Directed by Cristhian Andrews
Reviewed by Sander Gusinow
Theatre Reviews Limited
Goodness, rich people are nice. That is the lesson of S. Karlan’s “Good Company” when Leslie, a prostitute, is purchased by the wealthy Paul, an older man who keeps her in his house as a live-in friend. She quickly is enamored with the multimillionaire as he gives her everything her heart desires, but betrays him to her pimp because, well, she never says.
Ruya Koman gives the standout performance as Leslie. She sparkles with subtle charm. She’s especially entrancing in the first segment, as her frustration with the wet-blanket Paul dissipates as his outrageous proposal to buy her companionship becomes more and more tempting. The boorish Paul is bettered, but not necessarily rescued, by the gainly Gregory Davis, as the character is almost entirely defined by his money and magnanimity.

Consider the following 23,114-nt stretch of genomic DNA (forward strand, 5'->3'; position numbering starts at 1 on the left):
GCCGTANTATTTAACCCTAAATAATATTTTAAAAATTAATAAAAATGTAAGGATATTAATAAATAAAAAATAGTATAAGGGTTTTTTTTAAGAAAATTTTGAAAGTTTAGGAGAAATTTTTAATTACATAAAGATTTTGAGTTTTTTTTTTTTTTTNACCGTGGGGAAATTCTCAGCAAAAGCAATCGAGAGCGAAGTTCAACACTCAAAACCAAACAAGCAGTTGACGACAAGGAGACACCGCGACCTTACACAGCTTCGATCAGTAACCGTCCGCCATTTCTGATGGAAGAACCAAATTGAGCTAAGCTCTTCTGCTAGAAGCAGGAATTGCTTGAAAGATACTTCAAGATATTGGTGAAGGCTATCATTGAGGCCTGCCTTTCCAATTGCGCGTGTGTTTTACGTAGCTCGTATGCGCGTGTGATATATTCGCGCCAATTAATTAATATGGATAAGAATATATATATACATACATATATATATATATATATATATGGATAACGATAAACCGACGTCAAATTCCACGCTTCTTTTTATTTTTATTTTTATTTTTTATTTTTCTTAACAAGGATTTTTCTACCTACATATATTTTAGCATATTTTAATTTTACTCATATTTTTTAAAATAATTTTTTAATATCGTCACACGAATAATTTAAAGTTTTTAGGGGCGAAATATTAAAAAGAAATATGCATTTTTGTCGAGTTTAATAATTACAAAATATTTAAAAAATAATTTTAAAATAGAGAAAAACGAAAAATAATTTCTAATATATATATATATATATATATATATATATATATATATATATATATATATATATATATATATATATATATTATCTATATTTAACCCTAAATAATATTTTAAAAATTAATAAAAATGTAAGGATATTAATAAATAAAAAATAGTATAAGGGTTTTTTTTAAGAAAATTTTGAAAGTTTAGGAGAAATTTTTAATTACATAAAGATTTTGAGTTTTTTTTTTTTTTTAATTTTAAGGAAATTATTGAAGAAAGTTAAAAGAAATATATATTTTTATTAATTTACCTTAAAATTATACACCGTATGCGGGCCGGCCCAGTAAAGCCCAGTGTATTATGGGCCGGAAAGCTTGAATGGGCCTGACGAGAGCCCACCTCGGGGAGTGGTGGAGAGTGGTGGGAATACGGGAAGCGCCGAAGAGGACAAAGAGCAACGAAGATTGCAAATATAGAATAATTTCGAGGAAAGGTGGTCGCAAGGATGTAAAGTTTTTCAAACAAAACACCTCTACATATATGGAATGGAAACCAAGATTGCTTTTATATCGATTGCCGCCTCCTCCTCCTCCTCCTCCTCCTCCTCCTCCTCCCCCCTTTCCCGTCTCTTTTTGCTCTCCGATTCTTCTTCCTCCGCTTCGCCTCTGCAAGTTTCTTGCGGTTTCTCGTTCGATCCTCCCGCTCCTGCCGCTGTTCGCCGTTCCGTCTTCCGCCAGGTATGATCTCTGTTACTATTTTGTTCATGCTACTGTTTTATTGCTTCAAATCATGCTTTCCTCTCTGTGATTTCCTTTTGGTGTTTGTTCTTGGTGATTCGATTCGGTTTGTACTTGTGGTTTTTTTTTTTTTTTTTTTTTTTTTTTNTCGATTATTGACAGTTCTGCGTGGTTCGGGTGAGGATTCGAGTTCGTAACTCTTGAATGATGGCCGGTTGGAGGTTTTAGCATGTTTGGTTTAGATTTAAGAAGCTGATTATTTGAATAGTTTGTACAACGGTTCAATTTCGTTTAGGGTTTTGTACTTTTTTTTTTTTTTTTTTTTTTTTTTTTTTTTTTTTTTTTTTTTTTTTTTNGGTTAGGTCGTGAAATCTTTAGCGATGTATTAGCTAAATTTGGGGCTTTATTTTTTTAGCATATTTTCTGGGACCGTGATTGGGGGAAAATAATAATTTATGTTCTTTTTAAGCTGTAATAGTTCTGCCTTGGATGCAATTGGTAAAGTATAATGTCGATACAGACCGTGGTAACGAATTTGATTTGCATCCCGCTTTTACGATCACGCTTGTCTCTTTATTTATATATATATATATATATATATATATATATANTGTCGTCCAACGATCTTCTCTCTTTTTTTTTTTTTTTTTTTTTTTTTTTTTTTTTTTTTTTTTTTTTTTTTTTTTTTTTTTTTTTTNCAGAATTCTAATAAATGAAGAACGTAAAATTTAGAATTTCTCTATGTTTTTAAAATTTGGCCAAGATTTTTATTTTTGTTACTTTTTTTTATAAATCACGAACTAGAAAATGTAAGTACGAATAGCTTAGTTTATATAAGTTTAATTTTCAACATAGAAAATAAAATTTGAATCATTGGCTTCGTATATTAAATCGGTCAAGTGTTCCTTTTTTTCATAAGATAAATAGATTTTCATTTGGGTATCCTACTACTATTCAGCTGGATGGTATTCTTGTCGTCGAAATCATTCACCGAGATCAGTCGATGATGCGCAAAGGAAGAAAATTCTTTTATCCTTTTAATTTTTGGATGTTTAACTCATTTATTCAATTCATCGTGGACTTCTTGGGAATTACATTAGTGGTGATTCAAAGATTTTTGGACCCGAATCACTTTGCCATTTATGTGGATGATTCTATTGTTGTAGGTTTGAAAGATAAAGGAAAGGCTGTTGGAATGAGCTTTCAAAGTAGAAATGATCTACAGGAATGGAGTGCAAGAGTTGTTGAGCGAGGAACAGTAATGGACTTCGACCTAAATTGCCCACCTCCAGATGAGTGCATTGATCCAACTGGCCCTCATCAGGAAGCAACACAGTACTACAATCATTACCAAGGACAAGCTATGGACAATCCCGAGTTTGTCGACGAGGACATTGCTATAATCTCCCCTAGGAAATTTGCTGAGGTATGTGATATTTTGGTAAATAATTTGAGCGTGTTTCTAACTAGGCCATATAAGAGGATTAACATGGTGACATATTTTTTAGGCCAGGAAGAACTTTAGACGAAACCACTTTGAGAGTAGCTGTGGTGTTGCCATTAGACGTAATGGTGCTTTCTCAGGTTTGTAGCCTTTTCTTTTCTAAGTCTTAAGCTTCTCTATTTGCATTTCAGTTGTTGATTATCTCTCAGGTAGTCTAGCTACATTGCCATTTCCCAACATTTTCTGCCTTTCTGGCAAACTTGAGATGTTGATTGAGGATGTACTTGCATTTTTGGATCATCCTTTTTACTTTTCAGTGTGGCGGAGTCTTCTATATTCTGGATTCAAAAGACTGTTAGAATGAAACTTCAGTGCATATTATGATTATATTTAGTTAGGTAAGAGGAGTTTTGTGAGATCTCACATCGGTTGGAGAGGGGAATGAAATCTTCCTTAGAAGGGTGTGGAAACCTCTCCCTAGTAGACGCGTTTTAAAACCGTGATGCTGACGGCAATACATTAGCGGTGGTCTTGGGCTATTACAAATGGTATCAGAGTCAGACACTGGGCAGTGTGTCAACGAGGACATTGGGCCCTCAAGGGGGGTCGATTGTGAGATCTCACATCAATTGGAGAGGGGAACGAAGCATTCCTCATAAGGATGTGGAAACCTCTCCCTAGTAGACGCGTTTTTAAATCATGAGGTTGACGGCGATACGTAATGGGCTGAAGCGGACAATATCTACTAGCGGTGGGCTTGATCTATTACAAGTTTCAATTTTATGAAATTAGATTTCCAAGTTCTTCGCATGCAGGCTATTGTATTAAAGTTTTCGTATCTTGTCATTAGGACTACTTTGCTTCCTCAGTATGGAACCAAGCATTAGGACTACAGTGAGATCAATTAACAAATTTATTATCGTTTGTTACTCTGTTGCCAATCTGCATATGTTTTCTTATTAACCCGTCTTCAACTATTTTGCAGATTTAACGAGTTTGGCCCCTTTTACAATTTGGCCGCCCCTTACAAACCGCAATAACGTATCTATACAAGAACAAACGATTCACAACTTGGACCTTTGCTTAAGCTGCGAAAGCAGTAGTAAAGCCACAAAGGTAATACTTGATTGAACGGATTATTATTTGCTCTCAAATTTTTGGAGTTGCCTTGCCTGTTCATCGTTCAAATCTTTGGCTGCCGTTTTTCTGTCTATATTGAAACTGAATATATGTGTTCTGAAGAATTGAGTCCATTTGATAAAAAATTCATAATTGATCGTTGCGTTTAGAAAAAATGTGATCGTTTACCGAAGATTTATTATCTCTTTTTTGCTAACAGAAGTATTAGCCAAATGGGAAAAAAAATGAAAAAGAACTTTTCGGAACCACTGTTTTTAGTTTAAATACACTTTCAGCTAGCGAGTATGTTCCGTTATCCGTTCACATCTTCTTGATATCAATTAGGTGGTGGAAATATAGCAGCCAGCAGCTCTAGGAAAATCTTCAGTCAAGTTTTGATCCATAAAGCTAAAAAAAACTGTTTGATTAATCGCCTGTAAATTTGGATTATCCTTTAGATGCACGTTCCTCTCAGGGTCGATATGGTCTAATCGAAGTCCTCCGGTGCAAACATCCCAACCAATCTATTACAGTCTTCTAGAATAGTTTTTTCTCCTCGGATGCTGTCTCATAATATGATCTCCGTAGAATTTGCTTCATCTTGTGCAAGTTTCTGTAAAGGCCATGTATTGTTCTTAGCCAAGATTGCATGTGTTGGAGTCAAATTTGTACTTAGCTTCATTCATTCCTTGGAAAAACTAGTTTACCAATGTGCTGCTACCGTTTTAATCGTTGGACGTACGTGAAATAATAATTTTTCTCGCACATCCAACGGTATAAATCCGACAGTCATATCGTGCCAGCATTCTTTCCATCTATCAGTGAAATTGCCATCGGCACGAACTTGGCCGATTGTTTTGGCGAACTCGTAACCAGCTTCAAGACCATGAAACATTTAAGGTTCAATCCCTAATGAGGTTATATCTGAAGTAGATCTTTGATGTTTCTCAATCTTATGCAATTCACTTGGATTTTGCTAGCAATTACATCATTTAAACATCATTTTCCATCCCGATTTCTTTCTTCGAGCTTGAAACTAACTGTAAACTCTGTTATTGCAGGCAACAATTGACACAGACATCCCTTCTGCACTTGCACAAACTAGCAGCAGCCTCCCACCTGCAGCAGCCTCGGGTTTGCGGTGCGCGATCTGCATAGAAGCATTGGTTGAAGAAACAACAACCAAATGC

Playwright S. Karlan has little grasp of subtext or structure. Director Cristhian Andrews has a solid grasp of staging, but is unadventurous in “Good Company,” setting all of play around a table and two chairs, including a prostitute’s den (why are there tables and chairs there again?) It’s tough to pin down what exactly “Good Company” is about. Love? Not really. Race? The audience is left unaware that Paul is written exclusively to be a black man until about three lines from the end.
In the end, it’s an interesting, albeit done-to-death, premise with nowhere to go.